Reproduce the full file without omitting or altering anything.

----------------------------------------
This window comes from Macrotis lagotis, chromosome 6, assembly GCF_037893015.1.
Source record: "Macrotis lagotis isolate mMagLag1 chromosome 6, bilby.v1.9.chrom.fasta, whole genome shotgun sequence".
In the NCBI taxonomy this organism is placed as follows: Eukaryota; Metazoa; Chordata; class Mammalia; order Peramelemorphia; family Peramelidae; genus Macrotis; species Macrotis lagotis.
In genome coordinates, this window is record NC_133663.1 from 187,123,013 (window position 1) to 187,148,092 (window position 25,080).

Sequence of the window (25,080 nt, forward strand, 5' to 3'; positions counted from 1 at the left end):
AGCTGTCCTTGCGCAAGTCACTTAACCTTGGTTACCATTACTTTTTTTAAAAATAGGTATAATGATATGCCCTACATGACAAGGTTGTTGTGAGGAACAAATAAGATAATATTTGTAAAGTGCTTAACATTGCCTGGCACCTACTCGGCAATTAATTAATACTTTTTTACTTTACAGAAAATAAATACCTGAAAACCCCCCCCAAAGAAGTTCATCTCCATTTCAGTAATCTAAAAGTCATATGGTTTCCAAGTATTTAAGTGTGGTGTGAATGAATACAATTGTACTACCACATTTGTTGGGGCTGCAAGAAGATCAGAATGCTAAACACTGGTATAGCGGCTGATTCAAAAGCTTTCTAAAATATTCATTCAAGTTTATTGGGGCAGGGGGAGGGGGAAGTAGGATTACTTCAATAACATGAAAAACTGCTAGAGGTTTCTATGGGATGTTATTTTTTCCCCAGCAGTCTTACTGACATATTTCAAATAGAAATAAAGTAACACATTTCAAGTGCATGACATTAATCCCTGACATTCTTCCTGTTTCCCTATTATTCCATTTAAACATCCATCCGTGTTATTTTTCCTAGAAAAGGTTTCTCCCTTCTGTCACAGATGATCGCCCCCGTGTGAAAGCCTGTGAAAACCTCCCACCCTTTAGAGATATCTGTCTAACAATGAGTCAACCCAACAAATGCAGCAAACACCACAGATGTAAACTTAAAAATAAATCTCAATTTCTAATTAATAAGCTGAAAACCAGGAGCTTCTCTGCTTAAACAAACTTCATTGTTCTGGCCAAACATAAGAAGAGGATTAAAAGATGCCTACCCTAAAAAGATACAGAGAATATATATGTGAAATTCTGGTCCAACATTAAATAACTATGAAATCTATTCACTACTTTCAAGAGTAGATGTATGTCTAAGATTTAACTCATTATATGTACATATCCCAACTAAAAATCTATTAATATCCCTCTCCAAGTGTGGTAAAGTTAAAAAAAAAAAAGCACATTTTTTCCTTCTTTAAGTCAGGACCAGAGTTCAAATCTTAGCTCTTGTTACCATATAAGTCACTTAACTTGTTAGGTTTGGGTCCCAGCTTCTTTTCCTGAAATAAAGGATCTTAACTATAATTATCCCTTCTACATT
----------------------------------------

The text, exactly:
This window comes from Macrotis lagotis, chromosome 6, assembly GCF_037893015.1.
Source record: "Macrotis lagotis isolate mMagLag1 chromosome 6, bilby.v1.9.chrom.fasta, whole genome shotgun sequence".
In the NCBI taxonomy this organism is placed as follows: Eukaryota; Metazoa; Chordata; class Mammalia; order Peramelemorphia; family Peramelidae; genus Macrotis; species Macrotis lagotis.
In genome coordinates, this window is record NC_133663.1 from 187,123,013 (window position 1) to 187,148,092 (window position 25,080).

Sequence of the window (25,080 nt, forward strand, 5' to 3'; positions counted from 1 at the left end):
AGCTGTCCTTGCGCAAGTCACTTAACCTTGGTTACCATTACTTTTTTTAAAAATAGGTATAATGATATGCCCTACATGACAAGGTTGTTGTGAGGAACAAATAAGATAATATTTGTAAAGTGCTTAACATTGCCTGGCACCTACTCGGCAATTAATTAATACTTTTTTACTTTACAGAAAATAAATACCTGAAAACCCCCCCCAAAGAAGTTCATCTCCATTTCAGTAATCTAAAAGTCATATGGTTTCCAAGTATTTAAGTGTGGTGTGAATGAATACAATTGTACTACCACATTTGTTGGGGCTGCAAGAAGATCAGAATGCTAAACACTGGTATAGCGGCTGATTCAAAAGCTTTCTAAAATATTCATTCAAGTTTATTGGGGCAGGGGGAGGGGGAAGTAGGATTACTTCAATAACATGAAAAACTGCTAGAGGTTTCTATGGGATGTTATTTTTTCCCCAGCAGTCTTACTGACATATTTCAAATAGAAATAAAGTAACACATTTCAAGTGCATGACATTAATCCCTGACATTCTTCCTGTTTCCCTATTATTCCATTTAAACATCCATCCGTGTTATTTTTCCTAGAAAAGGTTTCTCCCTTCTGTCACAGATGATCGCCCCCGTGTGAAAGCCTGTGAAAACCTCCCACCCTTTAGAGATATCTGTCTAACAATGAGTCAACCCAACAAATGCAGCAAACACCACAGATGTAAACTTAAAAATAAATCTCAATTTCTAATTAATAAGCTGAAAACCAGGAGCTTCTCTGCTTAAACAAACTTCATTGTTCTGGCCAAACATAAGAAGAGGATTAAAAGATGCCTACCCTAAAAAGATACAGAGAATATATATGTGAAATTCTGGTCCAACATTAAATAACTATGAAATCTATTCACTACTTTCAAGAGTAGATGTATGTCTAAGATTTAACTCATTATATGTACATATCCCAACTAAAAATCTATTAATATCCCTCTCCAAGTGTGGTAAAGTTAAAAAAAAAAAAGCACATTTTTTCCTTCTTTAAGTCAGGACCAGAGTTCAAATCTTAGCTCTTGTTACCATATAAGTCACTTAACTTGTTAGGTTTGGGTCCCAGCTTCTTTTCCTGAAATAAAGGATCTTAACTATAATTATCCCTTCTACATT